ADB also committed $30 million through the Greater Mekong Subregion Health Security Project to improve Myanmar’s public health system with regard to health security. In September 2020, ADB approved $180 million for the Yangon City Water Resilience Project to provide urgent water infrastructure needs associated with bulk water supply. The project aims to support Myanmar’s overall strategy of making cities more livable through the provision of better and more accessible urban water services. The project also intends to deliver a water-secure future for Yangon City.

In October 2020, ADB approved $483.8 million for the Second Greater Mekong Subregion Highway Modernization Project. The project seeks to develop a new four-lane arterial expressway between Bago (Bago region) and Kyaikto (Mon state) along the Greater Mekong Subregion East–West Economic Corridor. In addition, the project intends to enhance the public administrative system’s capacity to develop and manage expressways and ensure road safety in the Bago–Kyaikto corridor.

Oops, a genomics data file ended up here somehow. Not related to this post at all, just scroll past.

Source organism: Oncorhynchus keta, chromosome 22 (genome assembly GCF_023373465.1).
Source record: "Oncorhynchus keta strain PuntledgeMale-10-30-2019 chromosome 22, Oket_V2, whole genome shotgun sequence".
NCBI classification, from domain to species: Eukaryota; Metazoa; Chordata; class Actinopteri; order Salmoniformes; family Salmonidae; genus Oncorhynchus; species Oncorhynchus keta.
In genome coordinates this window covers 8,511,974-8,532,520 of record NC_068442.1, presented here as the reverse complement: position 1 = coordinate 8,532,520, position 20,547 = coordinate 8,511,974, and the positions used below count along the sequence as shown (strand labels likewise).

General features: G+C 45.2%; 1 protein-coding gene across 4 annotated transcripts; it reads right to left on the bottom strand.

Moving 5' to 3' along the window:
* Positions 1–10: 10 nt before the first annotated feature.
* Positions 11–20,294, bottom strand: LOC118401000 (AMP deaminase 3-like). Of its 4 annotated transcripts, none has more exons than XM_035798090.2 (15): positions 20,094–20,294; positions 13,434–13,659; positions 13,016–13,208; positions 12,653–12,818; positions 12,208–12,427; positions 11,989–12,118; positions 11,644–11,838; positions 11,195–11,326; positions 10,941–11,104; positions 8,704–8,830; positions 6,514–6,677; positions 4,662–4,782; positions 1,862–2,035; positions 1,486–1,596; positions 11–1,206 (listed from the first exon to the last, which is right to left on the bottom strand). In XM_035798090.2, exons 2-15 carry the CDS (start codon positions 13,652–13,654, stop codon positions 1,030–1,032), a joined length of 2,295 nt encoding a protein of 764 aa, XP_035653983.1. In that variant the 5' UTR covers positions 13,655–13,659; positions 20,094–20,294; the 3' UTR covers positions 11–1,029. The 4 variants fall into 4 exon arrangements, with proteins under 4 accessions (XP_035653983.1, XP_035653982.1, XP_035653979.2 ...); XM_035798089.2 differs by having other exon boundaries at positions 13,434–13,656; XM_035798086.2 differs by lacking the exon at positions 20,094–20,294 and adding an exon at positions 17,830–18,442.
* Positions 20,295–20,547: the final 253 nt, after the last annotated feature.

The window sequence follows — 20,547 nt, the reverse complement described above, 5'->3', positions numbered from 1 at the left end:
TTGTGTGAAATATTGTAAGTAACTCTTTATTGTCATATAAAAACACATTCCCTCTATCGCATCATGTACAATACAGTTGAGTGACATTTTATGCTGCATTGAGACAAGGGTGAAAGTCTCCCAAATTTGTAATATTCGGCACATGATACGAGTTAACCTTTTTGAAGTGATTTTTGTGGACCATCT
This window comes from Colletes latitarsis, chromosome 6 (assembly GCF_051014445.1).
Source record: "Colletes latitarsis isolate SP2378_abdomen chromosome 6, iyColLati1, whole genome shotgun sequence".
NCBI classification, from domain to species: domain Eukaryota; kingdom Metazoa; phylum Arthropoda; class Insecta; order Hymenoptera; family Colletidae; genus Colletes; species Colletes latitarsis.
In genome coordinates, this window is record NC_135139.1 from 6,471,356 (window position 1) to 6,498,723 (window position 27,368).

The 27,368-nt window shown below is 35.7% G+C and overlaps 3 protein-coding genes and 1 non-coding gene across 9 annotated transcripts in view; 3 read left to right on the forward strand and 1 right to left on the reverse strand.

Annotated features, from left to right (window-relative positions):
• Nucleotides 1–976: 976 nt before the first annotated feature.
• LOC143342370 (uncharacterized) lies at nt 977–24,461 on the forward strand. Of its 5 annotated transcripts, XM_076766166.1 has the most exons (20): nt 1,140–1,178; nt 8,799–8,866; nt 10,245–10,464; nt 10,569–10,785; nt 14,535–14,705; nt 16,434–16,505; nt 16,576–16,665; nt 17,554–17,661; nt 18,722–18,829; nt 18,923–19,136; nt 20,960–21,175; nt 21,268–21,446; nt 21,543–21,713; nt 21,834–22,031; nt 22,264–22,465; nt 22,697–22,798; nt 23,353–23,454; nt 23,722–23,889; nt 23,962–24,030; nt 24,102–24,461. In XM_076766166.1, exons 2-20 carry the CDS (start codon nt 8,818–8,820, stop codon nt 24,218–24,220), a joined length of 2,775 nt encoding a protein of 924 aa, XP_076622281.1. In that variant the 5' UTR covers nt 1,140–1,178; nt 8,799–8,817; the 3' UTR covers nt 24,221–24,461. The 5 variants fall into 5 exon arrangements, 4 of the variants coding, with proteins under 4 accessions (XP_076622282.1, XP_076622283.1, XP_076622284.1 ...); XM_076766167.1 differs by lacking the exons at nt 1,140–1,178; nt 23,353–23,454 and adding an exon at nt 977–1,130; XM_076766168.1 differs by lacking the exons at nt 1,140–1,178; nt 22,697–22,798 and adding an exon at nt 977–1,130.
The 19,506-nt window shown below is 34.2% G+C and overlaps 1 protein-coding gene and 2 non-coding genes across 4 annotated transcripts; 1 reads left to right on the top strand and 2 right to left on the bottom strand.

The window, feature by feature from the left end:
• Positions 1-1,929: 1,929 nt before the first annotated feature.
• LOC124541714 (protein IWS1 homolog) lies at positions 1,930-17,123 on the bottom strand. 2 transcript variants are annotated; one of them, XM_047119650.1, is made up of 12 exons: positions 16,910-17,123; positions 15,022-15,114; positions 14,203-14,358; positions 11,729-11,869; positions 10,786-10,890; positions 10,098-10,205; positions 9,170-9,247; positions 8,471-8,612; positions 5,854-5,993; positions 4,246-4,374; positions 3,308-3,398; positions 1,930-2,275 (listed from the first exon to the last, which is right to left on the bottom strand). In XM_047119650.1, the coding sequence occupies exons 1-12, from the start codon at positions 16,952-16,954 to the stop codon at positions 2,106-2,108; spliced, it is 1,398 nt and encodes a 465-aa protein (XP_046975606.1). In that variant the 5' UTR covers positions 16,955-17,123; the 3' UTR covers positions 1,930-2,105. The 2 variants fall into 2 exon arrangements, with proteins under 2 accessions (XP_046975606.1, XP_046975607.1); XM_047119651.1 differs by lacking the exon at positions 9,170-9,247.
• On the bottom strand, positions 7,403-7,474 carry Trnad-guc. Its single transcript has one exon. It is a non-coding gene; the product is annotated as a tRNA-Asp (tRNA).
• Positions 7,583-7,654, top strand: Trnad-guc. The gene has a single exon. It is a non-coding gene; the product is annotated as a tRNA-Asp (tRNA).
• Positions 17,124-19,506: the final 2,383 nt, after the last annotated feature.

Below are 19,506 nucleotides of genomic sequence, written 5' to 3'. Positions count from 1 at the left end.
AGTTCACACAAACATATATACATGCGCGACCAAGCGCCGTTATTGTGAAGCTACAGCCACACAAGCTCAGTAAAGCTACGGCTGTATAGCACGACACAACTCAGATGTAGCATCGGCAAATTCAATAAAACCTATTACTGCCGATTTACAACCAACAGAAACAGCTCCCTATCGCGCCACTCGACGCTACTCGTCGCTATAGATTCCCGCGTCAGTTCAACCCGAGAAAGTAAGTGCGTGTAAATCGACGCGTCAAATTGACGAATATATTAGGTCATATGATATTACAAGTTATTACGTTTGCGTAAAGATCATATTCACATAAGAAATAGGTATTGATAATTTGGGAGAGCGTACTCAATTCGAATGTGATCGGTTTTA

In December 2020, ADB approved $171.3 million for the Accelerated Rural Electrification Project to help Myanmar achieve its goal of universal electricity access by 2030.

During 2020, ADB also approved a technical assistance for strengthening Myanmar’s project implementation capacity ($1 million in additional financing); enhancing gender equality and social inclusion in a rural electrification project ($1 million); and developing policies and actionable plans to reform and modernize the country’s transport sector ($500,000).

A local market in Nyaung Shwe does business for most of the day. Traditional markets like this remain part of daily life throughout Myanmar.

Nonsovereign Operations

As a catalyst for private investments, ADB provides financial assistance to nonsovereign projects and financial intermediaries. Total commitments in loans and equity investments from ADB’s own funds in 2020 amounted to $1.4 billion for 38 transactions in economic and social infrastructure, finance sector, and agribusiness.

ADB also actively mobilizes cofinancing from commercial and concessional sources. In 2020, ADB mobilized $1.9 billion of long-term project cofinancing and $3.3 billion of cofinancing through its Trade and Supply Chain Finance Program and Microfinance Program. Total outstanding balances and commitments of nonsovereign transactions funded by ADB’s own resources stood at $14.3 billion as of 31 December 2020. Total outstanding balances and commitments of ADB’s nonsovereign transactions in Myanmar as of 31 December 2020 amounted to $739.1 million, representing 5% of ADB’s total nonsovereign portfolio.